Erich Jarvis Lab
On the homepage for Erich Jarvis' lab at Duke University, read about his research on songbirds and the origins of human speech.
Macaulay Library: Sound and Video Catalog
Listen to birdsong recordings and other animal calls from this Cornell University Web site.
Songbird Neurophysiology Laboratory
Dr. Santosh Helekar's lab page offers a look at his work with developing animal models of speech disorders such as stuttering.
Audubon Magazine: Birdsongs
Learn how to read a birdsong sonogram and listen to corresponding sound clips from Donald Kroodsma's book The Singing Life of Birds.
Why Birds Sing
Find out what birdsongs sound like when slowed down, and explore music and poetry inspired by this natural wonder.
Search a list of labs studying avian brains and brush up on related terminology and diagrams.
Babel's Dawn Blog
Humanist Edmund Blair Bolles hosts this blog for people interested in discussing the origins of human speech.
PBS: The Life of Birds
On this companion site to the PBS series The Life of Birds, browse interactive features with information about bird evolution, the rarity and skills of certain species, and more.
"Molecular Mapping of Movement-Associated Areas in the Avian
Brain: A Motor Theory for Vocal Learning Origin"
by Erich Jarvis, Gesa Feenders et. al. Public Library of
Science ONE, Vol. 3
Issue 3, March 2008.
"Bird Song Study Gives Clues to Human Stuttering"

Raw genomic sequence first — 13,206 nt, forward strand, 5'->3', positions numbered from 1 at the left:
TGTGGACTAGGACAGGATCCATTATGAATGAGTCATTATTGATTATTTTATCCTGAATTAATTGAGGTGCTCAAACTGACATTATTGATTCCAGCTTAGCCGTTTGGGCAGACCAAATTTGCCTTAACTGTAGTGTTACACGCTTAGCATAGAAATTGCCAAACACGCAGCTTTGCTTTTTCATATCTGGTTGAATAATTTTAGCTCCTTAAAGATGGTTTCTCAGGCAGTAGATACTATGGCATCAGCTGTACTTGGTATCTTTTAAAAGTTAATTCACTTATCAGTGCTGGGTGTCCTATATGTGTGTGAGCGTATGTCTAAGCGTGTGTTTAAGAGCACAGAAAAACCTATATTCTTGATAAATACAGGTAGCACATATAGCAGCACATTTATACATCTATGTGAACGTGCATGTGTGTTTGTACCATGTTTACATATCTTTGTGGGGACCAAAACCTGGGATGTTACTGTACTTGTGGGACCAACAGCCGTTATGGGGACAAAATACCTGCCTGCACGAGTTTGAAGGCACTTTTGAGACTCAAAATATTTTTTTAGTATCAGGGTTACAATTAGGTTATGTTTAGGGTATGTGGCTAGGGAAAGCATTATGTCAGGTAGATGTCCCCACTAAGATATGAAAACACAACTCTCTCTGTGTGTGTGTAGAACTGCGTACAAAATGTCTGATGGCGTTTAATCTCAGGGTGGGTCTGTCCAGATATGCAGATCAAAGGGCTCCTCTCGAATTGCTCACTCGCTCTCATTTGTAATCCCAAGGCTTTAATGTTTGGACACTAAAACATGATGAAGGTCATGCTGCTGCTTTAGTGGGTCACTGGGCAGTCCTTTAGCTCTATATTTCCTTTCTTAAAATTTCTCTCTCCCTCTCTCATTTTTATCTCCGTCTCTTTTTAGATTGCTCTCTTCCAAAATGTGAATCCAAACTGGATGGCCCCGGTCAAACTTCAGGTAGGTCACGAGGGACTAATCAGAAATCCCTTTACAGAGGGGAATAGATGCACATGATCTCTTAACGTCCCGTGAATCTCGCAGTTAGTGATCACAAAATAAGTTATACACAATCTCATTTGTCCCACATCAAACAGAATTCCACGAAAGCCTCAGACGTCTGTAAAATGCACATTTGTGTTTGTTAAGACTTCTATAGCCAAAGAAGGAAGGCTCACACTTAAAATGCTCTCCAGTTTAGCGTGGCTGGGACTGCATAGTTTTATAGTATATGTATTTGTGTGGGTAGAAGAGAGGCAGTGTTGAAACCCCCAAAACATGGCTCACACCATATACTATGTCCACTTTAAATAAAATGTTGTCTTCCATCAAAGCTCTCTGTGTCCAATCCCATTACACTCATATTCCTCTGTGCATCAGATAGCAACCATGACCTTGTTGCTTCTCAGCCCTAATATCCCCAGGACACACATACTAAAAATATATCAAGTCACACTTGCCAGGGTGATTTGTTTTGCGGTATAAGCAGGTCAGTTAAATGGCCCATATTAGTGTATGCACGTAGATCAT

Science Daily, June 12, 2007.
"Molecular Evolution of FOXP2, A Gene Involved in Speech and
by Wolfgang Enard, Molly Przeworski, et. al. Nature, Vol. 418, 869-872, 2002.
"The Language of Song: An Interview with Donald
by Jennifer Uscher. Scientific American, July 1, 2002.
"Birdsong and Human Speech: Common Themes and
by Allison Doupe and Patricia Kuhl. Annual Review of
22, 567-631, 1999.
The Singing Life of Birds: The Art and Science of Listening to
by Donald Kroodsma. Houghton Mifflin, 2007.
Bird Songs From Around the World: Featuring Songs of 200 Birds
from the Cornell Lab of Ornithology
by Les Beletsky. Chronicle Books, 2007.
Language Disorders from Infancy Through Adolescence: Assessment
by Rhea Paul. Mosby, 2006.
Space Weather Prediction Center
Find out the current space weather forecast, with information on solar wind speeds, extreme geomagnetic storms, and more.
NASA: THEMIS Mission
NASA's current Time History of Events and Macroscale Interactions During Substorms (THEMIS) mission studies auroras and space weather using five surveying spacecraft. Learn more about these instruments and view videos on this Web site.
National Center for Atmospheric Research
Learn the basics of solar and other space weather from scientists at the High Altitude Observatory in Boulder, Colorado.
University of Alaska's Aurora Forecast